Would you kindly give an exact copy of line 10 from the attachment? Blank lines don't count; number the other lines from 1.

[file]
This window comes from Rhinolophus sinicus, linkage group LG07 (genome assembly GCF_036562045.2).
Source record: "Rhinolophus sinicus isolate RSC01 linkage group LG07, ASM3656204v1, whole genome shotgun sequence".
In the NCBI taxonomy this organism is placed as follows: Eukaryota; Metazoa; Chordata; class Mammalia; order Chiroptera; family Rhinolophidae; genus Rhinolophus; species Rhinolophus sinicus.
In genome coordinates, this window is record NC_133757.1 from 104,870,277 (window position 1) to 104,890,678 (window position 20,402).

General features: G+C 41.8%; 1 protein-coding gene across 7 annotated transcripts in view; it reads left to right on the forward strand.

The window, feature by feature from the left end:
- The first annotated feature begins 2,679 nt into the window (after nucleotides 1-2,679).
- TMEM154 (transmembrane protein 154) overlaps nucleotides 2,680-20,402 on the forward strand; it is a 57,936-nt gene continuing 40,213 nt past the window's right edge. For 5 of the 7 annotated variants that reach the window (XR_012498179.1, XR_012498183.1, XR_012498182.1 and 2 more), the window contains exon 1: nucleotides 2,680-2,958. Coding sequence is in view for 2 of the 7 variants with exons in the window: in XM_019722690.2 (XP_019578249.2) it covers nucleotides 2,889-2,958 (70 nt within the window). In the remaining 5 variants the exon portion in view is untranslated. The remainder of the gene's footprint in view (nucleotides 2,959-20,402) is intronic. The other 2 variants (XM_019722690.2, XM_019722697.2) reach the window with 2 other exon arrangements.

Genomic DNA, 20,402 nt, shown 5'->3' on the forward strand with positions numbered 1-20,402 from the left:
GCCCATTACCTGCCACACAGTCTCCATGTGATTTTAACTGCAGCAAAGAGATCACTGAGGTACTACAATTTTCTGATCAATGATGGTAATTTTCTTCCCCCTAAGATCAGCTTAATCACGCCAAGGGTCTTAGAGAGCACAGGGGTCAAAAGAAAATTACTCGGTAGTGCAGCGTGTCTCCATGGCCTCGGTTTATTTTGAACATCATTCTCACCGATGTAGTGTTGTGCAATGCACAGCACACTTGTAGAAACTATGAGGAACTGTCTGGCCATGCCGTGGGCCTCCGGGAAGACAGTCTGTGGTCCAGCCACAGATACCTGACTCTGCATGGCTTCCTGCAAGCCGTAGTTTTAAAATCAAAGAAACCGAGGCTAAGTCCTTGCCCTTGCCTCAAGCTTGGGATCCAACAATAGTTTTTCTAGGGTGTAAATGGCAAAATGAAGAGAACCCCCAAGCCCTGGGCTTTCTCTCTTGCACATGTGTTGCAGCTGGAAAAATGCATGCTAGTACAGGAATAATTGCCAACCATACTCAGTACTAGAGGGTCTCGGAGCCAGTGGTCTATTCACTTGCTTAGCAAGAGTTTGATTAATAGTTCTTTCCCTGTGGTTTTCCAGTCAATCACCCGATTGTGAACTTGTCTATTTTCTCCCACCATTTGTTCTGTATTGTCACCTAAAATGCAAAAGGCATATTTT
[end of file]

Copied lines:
GCCCATTACCTGCCACACAGTCTCCATGTGATTTTAACTGCAGCAAAGAGATCACTGAGGTACTACAATTTTCTGATCAATGATGGTAATTTTCTTCCCCCTAAGATCAGCTTAATCACGCCAAGGGTCTTAGAGAGCACAGGGGTCAAAAGAAAATTACTCGGTAGTGCAGCGTGTCTCCATGGCCTCGGTTTATTTTGAACATCATTCTCACCGATGTAGTGTTGTGCAATGCACAGCACACTTGTAGAAACTATGAGGAACTGTCTGGCCATGCCGTGGGCCTCCGGGAAGACAGTCTGTGGTCCAGCCACAGATACCTGACTCTGCATGGCTTCCTGCAAGCCGTAGTTTTAAAATCAAAGAAACCGAGGCTAAGTCCTTGCCCTTGCCTCAAGCTTGGGATCCAACAATAGTTTTTCTAGGGTGTAAATGGCAAAATGAAGAGAACCCCCAAGCCCTGGGCTTTCTCTCTTGCACATGTGTTGCAGCTGGAAAAATGCATGCTAGTACAGGAATAATTGCCAACCATACTCAGTACTAGAGGGTCTCGGAGCCAGTGGTCTATTCACTTGCTTAGCAAGAGTTTGATTAATAGTTCTTTCCCTGTGGTTTTCCAGTCAATCACCCGATTGTGAACTTGTCTATTTTCTCCCACCATTTGTTCTGTATTGTCACCTAAAATGCAAAAGGCATATTTT